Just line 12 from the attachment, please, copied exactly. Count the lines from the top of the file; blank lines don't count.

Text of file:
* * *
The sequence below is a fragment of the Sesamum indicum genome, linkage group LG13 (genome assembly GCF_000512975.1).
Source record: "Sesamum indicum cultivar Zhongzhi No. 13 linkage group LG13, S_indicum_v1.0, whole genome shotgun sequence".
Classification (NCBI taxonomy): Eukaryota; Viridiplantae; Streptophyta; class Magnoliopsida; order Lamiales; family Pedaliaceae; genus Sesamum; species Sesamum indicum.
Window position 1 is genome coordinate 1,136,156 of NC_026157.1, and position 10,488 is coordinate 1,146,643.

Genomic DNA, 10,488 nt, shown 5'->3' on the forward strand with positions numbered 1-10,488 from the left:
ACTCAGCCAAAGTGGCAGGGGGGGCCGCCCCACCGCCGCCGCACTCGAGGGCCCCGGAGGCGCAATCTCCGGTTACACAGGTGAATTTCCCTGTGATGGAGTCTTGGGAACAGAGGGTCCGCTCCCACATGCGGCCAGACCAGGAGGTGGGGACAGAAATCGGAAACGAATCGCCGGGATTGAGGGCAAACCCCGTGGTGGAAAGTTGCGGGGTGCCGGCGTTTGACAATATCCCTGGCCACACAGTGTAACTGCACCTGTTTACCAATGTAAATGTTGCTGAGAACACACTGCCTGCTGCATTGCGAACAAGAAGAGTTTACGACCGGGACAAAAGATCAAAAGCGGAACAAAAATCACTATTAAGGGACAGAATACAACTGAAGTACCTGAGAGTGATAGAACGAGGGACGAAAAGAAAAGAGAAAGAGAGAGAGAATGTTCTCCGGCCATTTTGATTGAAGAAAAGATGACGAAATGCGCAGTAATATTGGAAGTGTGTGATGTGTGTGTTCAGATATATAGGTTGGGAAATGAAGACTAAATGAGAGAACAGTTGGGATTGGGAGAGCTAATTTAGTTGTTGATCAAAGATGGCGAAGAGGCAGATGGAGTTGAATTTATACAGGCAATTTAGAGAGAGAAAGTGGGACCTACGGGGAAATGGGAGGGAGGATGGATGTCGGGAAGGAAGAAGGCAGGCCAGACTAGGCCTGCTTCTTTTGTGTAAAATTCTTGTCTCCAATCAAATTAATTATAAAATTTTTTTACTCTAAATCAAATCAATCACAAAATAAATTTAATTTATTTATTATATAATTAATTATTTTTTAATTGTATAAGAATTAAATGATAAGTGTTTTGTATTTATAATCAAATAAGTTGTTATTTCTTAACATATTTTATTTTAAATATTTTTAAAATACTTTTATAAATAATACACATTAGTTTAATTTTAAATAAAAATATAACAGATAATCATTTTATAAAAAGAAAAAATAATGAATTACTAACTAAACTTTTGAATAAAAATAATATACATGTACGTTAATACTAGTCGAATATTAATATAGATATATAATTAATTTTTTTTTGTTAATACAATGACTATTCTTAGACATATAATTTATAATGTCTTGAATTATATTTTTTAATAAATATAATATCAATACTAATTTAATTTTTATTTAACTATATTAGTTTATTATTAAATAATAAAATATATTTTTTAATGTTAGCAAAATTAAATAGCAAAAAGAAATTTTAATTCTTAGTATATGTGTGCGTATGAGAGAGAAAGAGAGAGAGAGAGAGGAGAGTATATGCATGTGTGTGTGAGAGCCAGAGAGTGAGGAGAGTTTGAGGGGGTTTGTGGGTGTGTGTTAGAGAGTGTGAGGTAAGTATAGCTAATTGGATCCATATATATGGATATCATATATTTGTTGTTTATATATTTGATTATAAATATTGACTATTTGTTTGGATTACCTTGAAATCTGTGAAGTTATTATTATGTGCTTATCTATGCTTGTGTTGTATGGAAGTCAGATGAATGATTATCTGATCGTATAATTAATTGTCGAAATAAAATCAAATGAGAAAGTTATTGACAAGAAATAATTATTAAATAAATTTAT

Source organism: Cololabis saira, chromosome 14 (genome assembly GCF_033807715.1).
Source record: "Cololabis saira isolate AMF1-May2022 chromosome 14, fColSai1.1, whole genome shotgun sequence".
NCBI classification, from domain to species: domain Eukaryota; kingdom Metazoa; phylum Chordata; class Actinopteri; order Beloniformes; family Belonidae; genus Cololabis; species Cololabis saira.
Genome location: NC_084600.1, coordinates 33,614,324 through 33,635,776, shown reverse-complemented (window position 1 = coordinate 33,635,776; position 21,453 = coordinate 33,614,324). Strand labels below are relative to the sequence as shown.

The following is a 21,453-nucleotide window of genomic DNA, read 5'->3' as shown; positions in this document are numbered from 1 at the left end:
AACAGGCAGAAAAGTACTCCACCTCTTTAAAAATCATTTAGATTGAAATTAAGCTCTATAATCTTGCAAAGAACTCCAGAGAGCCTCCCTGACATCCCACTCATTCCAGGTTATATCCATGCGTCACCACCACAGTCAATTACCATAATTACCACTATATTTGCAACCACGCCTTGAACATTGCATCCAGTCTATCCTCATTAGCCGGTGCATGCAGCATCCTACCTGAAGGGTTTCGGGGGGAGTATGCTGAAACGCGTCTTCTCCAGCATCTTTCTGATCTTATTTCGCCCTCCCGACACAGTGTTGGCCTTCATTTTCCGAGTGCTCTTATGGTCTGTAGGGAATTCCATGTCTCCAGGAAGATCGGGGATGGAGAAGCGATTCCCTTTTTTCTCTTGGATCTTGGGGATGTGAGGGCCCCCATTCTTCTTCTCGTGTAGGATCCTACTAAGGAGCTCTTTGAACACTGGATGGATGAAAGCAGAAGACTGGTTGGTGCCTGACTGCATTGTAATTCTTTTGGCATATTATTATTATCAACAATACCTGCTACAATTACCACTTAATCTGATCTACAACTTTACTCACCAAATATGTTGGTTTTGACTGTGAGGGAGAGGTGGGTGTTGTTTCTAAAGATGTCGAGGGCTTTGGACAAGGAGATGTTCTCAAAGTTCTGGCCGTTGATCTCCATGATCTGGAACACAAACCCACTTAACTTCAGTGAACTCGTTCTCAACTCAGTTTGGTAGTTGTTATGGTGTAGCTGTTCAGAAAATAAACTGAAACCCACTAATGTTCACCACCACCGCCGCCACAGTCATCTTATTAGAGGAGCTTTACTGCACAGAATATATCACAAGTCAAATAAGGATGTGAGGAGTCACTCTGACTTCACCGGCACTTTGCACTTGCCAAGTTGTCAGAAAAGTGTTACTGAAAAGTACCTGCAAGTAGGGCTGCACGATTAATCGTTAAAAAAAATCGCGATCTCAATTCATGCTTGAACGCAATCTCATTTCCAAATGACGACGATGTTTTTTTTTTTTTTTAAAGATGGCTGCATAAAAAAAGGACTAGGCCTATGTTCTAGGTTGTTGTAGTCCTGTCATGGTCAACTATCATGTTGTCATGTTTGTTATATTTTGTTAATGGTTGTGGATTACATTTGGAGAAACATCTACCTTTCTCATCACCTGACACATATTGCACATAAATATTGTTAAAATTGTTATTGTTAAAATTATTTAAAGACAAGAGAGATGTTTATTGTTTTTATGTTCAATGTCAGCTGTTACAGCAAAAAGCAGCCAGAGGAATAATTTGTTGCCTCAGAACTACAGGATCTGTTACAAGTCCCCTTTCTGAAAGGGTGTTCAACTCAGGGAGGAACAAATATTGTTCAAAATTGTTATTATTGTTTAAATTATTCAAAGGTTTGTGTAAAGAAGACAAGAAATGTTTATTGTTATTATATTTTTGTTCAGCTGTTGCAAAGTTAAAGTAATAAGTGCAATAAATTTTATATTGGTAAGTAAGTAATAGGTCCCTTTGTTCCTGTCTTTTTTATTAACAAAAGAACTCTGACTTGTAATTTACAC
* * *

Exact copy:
AACAGGCAGAAAAGTACTCCACCTCTTTAAAAATCATTTAGATTGAAATTAAGCTCTATAATCTTGCAAAGAACTCCAGAGAGCCTCCCTGACATCCCACTCATTCCAGGTTATATCCATGCGTCACCACCACAGTCAATTACCATAATTACCACTATATTTGCAACCACGCCTTGAACATTGCATCCAGTCTATCCTCATTAGCCGGTGCATGCAGCATCCTACCTGAAGGGTTTCGGGGGGAGTATGCTGAAACGCGTCTTCTCCAGCATCTTTCTGATCTTATTTCGCCCTCCCGACACAGTGTTGGCCTTCATTTTCCGAGTGCTCTTATGGTCTGTAGGGAATTCCATGTCTCCAGGAAGATCGGGGATGGAGAAGCGATTCCCTTTTTTCTCTTGGATCTTGGGGATGTGAGGGCCCCCATTCTTCTTCTCGTGTAGGATCCTACTAAGGAGCTCTTTGAACACTGGATGGATGAAAGCAGAAGACTGGTTGGTGCCTGACTGCATTGTAATTCTTTTGGCATATTATTATTATCAACAATACCTGCTACAATTACCACTTAATCTGATCTACAACTTTACTCACCAAATATGTTGGTTTTGACTGTGAGGGAGAGGTGGGTGTTGTTTCTAAAGATGTCGAGGGCTTTGGACAAGGAGATGTTCTCAAAGTTCTGGCCGTTGATCTCCATGATCTGGAACACAAACCCACTTAACTTCAGTGAACTCGTTCTCAACTCAGTTTGGTAGTTGTTATGGTGTAGCTGTTCAGAAAATAAACTGAAACCCACTAATGTTCACCACCACCGCCGCCACAGTCATCTTATTAGAGGAGCTTTACTGCACAGAATATATCACAAGTCAAATAAGGATGTGAGGAGTCACTCTGACTTCACCGGCACTTTGCACTTGCCAAGTTGTCAGAAAAGTGTTACTGAAAAGTACCTGCAAGTAGGGCTGCACGATTAATCGTTAAAAAAAATCGCGATCTCAATTCATGCTTGAACGCAATCTCATTTCCAAATGACGACGATGTTTTTTTTTTTTTTTAAAGATGGCTGCATAAAAAAAGGACTAGGCCTATGTTCTAGGTTGTTGTAGTCCTGTCATGGTCAACTATCATGTTGTCATGTTTGTTATATTTTGTTAATGGTTGTGGATTACATTTGGAGAAACATCTACCTTTCTCATCACCTGACACATATTGCACATAAATATTGTTAAAATTGTTATTGTTAAAATTATTTAAAGACAAGAGAGATGTTTATTGTTTTTATGTTCAATGTCAGCTGTTACAGCAAAAAGCAGCCAGAGGAATAATTTGTTGCCTCAGAACTACAGGATCTGTTACAAGTCCCCTTTCTGAAAGGGTGTTCAACTCAGGGAGGAACAAATATTGTTCAAAATTGTTATTATTGTTTAAATTATTCAAAGGTTTGTGTAAAGAAGACAAGAAATGTTTATTGTTATTATATTTTTGTTCAGCTGTTGCAAAGTTAAAGTAATAAGTGCAATAAATTTTATATTGGTAAGTAAGTAATAGGTCCCTTTGTTCCTGTCTTTTTTATTAACAAAAGAACTCTGACTTGTAATTTACAC